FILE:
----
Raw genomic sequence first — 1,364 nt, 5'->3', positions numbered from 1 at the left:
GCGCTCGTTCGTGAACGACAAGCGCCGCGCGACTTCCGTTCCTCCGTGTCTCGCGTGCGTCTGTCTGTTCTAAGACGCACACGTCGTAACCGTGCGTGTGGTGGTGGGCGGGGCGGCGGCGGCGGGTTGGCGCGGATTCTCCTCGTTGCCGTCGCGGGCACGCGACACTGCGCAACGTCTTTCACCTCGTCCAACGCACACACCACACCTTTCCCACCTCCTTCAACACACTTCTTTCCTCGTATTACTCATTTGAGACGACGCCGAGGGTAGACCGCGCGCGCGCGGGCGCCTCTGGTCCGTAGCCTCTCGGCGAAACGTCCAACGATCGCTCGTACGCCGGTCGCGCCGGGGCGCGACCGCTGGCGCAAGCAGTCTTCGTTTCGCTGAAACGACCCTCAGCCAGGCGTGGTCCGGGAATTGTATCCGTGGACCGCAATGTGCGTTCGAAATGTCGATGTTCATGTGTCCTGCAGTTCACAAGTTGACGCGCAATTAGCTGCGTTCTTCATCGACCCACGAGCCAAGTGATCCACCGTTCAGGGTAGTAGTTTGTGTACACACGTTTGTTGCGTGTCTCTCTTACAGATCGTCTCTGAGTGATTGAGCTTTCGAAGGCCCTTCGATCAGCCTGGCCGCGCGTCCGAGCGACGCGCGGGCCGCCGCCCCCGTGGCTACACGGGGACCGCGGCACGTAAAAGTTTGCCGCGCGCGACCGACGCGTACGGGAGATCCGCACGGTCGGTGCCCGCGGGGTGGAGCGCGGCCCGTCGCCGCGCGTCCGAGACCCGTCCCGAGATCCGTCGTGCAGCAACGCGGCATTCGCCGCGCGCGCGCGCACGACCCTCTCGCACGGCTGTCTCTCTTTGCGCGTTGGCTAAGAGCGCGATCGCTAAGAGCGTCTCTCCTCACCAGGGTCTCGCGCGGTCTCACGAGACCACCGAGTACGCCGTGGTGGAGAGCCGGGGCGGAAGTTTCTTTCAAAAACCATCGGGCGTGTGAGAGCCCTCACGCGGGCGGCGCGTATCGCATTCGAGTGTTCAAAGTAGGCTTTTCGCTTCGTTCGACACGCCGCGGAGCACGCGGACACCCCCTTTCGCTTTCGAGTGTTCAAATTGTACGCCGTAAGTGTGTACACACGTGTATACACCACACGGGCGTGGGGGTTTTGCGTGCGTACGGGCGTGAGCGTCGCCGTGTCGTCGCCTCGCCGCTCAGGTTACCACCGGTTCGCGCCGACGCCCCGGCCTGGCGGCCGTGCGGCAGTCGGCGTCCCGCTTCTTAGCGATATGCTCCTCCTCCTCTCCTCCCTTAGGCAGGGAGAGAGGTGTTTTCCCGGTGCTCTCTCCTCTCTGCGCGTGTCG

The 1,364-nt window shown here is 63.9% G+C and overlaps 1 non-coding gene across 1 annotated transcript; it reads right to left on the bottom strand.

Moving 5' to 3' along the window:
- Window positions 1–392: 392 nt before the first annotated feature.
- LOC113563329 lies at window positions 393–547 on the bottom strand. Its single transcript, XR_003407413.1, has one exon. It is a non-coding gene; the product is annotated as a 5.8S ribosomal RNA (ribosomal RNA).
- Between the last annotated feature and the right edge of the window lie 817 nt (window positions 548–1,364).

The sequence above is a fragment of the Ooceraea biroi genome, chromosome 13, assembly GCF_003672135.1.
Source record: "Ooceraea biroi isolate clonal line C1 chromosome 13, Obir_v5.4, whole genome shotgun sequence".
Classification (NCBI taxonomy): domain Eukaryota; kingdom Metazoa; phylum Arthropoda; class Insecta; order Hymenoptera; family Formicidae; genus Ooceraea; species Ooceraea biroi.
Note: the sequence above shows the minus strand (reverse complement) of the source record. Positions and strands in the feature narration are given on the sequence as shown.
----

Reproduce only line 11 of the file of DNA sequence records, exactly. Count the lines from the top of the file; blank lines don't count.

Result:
Note: the sequence above shows the minus strand (reverse complement) of the source record. Positions and strands in the feature narration are given on the sequence as shown.